You can compare the state of your repository across branches, tags, commits, and dates. To compare different versions of your repository, append
/compare to your repository's path.
We'll demonstrate the power of Compare by looking at the compare page for a fork of the Linguist repo, which is at https://github.com/octocat/linguist/compare/master...octocat:master.
Every repository's Compare view contains two drop down menus:
base should be considered the starting point of your comparison, and
compare is the endpoint. During a comparison, you can always change your
compare points by clicking on Edit.
The most common use of Compare is to compare branches, such as when you're starting a new pull request. You'll always be taken to the branch comparison view when starting a new pull request.
To compare branches, you can select a branch name from the
compare drop down menu at the top of the page.
Here's an example of a comparison between two branches.
Comparing release tags will show you changes to your repository since the last release.
Instead of typing a branch name, type the name of your tag in the
compare drop down menu.
Here's an example of a comparison between two tags.
You can also compare two arbitrary commits in your repository or its forks on GitHub in a two-dot diff comparison.
To quickly compare two commits or Git Object IDs (OIDs) directly with each other in a two-dot diff comparison on GitHub, edit the URL of your repository's "Comparing changes" page.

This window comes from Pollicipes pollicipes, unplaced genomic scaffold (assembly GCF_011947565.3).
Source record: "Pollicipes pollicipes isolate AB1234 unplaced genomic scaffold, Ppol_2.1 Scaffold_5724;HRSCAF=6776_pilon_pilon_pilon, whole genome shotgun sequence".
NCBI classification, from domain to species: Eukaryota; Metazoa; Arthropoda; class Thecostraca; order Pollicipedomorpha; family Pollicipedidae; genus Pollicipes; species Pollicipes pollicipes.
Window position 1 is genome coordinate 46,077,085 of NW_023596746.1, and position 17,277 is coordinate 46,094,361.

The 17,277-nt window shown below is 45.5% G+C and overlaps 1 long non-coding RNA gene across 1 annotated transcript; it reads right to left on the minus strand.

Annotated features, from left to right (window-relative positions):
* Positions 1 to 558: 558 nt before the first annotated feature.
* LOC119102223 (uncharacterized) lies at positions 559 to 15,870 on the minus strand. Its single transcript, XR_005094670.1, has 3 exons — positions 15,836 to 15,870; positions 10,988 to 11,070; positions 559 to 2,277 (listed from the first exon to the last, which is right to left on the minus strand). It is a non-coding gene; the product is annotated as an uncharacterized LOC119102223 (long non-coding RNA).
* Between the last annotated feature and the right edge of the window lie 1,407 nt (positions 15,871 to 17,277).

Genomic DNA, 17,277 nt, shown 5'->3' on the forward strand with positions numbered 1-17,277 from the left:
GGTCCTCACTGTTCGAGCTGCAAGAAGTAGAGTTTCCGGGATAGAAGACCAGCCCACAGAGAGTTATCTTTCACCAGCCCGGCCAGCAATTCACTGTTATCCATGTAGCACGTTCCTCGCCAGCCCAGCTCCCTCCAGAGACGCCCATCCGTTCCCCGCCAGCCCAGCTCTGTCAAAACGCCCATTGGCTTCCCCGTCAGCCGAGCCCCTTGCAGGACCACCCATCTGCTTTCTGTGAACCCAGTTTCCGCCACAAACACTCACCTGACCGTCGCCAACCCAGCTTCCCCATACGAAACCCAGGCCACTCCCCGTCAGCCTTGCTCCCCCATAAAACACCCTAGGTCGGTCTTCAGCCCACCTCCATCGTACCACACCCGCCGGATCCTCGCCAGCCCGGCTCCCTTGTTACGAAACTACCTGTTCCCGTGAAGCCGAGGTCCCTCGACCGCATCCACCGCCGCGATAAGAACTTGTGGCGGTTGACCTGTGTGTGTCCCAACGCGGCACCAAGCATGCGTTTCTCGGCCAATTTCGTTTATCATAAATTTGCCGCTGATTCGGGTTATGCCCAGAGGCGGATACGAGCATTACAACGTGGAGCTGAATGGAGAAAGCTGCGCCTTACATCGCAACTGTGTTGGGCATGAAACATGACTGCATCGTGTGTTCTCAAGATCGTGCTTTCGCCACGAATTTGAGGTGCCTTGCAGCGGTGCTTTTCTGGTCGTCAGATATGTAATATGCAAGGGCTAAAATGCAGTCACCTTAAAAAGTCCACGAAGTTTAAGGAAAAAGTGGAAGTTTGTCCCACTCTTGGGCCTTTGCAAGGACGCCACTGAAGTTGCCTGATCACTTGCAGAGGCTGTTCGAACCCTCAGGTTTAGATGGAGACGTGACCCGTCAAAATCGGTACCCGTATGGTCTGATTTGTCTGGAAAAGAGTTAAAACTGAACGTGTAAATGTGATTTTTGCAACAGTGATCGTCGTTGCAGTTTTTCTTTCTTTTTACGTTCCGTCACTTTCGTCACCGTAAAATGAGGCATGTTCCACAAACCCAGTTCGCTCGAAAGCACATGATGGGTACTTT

For example, this URL uses the shortened seven-character SHA codes to compare commits
To learn more about other comparison options, see "Three-dot and two-dot diff comparisons."
You can compare your base repository and any forked repository. This is the view that's presented when a user performs a Pull Request to a project.
To compare branches on different repositories, preface the branch names with user names. For example, by specifying
compare, you can compare the
master branch of the repositories respectively owned by
Here's an example of a comparison between two repositories.
As a shortcut, Git uses the
^ notation to mean "one commit prior."
You can use this notation to compare a single commit or branch against its immediate predecessors. For example,
96d29b7^^^^^ indicates five commits prior to
96d29b7, because there are five
^ marks. Typing
96d29b7^^^^^ in the
base branch and
96d29b7 in the
compare branch compares the five commits made before
96d29b7 with the
Here's an example of a comparison using the